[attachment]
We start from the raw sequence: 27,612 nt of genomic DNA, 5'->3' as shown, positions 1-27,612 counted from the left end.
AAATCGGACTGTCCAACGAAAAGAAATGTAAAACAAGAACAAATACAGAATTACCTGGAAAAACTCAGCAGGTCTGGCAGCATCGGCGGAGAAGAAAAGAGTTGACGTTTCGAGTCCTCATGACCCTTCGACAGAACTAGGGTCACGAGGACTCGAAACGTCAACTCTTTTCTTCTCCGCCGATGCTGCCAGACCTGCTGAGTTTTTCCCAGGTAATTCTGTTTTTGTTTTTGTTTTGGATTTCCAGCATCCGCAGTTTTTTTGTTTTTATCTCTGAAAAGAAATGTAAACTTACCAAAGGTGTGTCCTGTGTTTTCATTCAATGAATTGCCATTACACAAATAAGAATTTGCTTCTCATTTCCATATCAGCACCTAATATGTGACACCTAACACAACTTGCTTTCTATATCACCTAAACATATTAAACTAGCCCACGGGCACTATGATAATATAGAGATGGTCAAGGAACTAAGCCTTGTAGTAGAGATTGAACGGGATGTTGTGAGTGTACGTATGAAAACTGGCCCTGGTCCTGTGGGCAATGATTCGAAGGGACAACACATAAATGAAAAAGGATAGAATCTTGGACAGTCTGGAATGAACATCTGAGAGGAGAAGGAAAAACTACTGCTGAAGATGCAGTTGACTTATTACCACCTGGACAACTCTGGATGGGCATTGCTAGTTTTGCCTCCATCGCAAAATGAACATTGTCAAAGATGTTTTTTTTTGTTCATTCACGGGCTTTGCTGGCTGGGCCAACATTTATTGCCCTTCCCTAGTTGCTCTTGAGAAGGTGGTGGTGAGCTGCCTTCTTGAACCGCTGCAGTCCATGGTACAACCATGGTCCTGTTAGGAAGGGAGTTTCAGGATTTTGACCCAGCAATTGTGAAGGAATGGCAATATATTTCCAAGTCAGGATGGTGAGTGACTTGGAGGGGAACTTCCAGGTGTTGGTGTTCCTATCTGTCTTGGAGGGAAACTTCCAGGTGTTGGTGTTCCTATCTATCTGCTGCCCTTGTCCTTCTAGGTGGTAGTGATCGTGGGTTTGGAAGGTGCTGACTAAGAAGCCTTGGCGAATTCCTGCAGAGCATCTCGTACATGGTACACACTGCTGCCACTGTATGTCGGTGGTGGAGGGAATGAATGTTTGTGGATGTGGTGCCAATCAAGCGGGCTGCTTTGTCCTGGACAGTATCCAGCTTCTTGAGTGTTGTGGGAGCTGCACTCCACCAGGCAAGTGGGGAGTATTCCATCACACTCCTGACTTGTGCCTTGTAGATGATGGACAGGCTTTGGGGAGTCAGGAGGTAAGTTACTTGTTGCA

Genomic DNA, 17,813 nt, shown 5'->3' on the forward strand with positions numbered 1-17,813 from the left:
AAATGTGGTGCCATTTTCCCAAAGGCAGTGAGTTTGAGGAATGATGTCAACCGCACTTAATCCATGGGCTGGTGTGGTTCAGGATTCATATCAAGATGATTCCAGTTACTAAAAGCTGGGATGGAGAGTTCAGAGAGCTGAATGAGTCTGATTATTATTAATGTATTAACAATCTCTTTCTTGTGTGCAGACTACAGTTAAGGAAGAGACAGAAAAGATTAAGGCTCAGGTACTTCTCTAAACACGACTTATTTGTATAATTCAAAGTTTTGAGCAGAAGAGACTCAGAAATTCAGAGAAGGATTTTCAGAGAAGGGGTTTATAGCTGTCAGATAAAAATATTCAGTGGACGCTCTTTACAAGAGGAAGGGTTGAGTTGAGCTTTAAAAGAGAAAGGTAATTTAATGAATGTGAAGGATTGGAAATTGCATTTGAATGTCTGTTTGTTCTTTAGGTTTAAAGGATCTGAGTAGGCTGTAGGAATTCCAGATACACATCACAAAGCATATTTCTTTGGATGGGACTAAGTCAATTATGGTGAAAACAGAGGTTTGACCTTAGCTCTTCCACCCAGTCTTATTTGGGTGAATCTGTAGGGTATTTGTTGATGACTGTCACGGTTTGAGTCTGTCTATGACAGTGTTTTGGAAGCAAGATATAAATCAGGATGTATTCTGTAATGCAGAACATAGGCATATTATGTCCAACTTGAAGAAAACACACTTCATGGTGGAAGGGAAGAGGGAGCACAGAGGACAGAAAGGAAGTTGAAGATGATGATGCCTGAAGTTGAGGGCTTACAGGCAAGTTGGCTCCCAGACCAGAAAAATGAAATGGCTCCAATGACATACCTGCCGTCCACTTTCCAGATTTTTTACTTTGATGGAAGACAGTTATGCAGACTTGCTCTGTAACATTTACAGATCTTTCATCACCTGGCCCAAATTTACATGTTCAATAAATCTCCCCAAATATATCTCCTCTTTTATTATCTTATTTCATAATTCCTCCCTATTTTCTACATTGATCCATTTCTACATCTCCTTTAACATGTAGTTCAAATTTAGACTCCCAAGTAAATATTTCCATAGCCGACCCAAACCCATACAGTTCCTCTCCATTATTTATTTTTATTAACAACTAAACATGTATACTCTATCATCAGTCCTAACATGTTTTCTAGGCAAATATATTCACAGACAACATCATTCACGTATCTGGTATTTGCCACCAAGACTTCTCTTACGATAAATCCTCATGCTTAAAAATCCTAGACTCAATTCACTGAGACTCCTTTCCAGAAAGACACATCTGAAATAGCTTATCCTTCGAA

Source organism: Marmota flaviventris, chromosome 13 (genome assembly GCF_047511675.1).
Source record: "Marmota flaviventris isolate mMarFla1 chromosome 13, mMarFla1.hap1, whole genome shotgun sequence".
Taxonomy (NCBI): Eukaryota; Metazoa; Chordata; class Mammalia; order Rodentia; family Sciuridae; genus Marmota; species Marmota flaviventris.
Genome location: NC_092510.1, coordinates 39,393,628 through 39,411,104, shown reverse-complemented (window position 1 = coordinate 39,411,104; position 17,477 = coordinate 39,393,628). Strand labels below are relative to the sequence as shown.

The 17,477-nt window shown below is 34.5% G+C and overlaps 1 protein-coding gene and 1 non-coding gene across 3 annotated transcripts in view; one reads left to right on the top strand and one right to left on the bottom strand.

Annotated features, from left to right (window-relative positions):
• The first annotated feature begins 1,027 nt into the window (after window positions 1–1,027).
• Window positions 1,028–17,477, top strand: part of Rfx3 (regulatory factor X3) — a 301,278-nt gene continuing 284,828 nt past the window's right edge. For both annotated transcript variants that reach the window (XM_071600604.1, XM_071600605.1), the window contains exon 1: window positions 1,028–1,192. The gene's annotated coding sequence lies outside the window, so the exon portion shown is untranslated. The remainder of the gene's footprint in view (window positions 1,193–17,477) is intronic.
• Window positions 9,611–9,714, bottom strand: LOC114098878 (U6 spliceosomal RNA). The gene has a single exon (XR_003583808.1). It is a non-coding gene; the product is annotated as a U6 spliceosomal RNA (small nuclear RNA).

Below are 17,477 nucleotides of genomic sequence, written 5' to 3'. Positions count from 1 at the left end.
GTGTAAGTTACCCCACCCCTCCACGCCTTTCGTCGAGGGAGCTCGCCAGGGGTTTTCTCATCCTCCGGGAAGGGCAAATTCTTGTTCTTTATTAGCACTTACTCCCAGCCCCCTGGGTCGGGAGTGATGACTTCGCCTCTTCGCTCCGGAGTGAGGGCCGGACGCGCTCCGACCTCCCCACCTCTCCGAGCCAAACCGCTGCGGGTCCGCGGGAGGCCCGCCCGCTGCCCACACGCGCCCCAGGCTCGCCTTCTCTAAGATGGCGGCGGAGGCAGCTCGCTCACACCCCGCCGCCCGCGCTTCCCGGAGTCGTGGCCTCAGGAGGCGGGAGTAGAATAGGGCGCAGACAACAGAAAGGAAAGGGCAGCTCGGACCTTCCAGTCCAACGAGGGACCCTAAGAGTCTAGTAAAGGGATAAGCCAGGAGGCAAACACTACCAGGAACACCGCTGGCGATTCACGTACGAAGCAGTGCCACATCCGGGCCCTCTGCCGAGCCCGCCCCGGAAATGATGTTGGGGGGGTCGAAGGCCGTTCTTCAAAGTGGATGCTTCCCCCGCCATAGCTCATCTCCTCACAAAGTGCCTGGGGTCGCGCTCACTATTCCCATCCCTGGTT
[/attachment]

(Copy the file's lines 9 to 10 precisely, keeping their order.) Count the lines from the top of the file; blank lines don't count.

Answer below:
The 17,477-nt window shown below is 34.5% G+C and overlaps 1 protein-coding gene and 1 non-coding gene across 3 annotated transcripts in view; one reads left to right on the top strand and one right to left on the bottom strand.

Annotated features, from left to right (window-relative positions):